Research & Thoughts

Data Fabric

Making a material difference at last

This Capco white paper presents a new pattern for successful integration of front-to-finance systems, across products and geographies, within an investment bank. Data Fabric is the ‘ultimate silo buster’, transforming disparate data into a common resource and shared strength. Data Fabric is the key to radically improved data quality, timeliness and availability. One of its most important impacts is significantly improved ROE. That alone makes it a development Investment Banks cannot afford to ignore. Download the point of view to learn more.

Why bother?
Investment Banks – IBs - cannot afford not to do this.

IBs are looking at a decline in ROE from 25% to 15%. This massive drop from pre-crisis returns is driven in large part by regulatory compliance costs, as well as a down market. They need now to fill the gap. The greater efficiencies brought by the data fabric approach will be a powerful contributor.

It is crucial to realize this is not about ‘keeping the geeks happy’. It is not even (exclusively) about regulatory compliance. The need for profound change is fundamentally a question of more efficient use of capital and collateral, maintaining parity with competitors and securing market advantages. The days of ‘data in a silo’ are numbered – external factors will ensure this, whether Investment Banks’ internal cultures like it or not. Data fabric is the way forward.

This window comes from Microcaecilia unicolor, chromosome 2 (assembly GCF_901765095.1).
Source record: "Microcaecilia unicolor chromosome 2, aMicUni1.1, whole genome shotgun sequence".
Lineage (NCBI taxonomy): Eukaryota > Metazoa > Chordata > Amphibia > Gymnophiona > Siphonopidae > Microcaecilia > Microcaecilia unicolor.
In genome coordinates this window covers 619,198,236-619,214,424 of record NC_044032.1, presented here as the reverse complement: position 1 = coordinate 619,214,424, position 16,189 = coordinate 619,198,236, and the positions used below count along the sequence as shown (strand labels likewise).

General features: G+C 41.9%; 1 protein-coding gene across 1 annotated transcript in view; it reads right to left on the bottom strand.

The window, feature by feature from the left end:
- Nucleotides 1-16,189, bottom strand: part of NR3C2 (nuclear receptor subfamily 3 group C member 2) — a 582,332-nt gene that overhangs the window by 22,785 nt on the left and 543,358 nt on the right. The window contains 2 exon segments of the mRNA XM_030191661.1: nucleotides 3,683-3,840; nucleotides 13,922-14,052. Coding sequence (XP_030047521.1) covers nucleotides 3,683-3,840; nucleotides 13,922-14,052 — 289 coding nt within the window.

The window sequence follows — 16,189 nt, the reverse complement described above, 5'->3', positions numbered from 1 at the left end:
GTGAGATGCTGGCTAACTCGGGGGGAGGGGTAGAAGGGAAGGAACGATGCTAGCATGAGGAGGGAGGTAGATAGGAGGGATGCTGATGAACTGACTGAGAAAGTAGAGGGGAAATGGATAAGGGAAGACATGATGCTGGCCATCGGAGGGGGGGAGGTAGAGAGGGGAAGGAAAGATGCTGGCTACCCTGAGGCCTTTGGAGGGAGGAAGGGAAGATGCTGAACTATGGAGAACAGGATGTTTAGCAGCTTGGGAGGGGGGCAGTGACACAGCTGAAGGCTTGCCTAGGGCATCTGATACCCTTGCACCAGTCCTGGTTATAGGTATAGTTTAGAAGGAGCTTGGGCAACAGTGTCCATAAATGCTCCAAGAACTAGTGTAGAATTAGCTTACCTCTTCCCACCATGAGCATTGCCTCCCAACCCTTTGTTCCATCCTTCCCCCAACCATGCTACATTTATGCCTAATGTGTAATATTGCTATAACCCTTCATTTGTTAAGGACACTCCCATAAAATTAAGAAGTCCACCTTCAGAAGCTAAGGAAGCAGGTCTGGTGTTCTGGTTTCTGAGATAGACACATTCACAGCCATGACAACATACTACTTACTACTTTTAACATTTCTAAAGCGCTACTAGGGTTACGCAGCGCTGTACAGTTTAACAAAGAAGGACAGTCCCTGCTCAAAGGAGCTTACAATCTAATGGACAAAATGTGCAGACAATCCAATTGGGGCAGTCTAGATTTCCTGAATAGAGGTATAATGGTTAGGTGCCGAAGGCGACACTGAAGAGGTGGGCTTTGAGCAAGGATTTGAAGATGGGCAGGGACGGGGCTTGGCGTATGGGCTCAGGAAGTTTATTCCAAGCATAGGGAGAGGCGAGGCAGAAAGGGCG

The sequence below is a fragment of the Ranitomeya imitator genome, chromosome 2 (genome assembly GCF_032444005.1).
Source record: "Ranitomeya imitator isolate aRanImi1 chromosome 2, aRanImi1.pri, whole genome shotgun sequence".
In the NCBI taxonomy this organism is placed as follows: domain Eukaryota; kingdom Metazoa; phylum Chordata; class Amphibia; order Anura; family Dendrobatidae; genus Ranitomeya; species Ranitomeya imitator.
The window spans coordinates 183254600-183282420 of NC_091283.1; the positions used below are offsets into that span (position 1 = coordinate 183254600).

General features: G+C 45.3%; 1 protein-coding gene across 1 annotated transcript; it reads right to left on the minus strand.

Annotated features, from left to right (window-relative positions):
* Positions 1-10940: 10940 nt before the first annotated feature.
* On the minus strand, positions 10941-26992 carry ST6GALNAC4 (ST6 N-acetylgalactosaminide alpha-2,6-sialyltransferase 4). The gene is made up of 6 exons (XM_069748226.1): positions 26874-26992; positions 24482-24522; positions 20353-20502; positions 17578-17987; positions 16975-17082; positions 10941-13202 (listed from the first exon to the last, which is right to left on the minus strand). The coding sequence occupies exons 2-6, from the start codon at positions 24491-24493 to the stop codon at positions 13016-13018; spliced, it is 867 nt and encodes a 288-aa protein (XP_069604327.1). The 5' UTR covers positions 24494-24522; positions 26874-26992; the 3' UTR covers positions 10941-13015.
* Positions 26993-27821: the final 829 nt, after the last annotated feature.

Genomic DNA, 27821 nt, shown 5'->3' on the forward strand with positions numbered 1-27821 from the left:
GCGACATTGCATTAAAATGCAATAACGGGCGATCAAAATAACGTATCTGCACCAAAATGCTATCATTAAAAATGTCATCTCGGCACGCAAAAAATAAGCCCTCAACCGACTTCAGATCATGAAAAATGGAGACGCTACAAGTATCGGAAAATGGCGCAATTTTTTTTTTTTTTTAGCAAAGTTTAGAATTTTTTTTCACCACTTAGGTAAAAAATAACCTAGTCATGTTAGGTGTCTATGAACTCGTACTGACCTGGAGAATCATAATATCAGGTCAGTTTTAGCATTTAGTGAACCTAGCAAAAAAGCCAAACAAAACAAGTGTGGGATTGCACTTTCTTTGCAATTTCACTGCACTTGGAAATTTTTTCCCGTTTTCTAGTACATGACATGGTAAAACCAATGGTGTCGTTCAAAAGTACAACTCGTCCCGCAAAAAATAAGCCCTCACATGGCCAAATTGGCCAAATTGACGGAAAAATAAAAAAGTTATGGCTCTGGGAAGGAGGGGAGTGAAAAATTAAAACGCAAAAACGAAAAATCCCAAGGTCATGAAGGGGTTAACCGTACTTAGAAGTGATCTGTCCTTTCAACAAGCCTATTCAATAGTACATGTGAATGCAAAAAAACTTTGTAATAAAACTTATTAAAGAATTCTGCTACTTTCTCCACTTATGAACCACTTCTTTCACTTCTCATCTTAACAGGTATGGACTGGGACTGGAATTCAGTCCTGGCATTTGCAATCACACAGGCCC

What is data fabric in principle?
The Data Fabric Integration Design pattern is the ‘ultimate silo buster’. It transforms the organization’s data from a series of disparate sources into a shared resource, shared currency and shared strength.

We’ve been hearing about data grids and data fabric for fifteen years. Why implement now?
The fundamental challenge now being addressed, and overcome, is data architecture. In brief, this is a question of how to model, consolidate, govern and manage the data. Many solutions exist to address particular, isolated aspects of the problem. These include master data management, data caching, replication, etc. The strength of the data fabric approach is that it acts as a hub for plugging in the required solutions. And at the same time, it offers a significant stepping-stone to the ‘nirvana’ of clean, consistent and current data, available as required.

We know there are advantages, but is data fabric still too disruptive and too painful?

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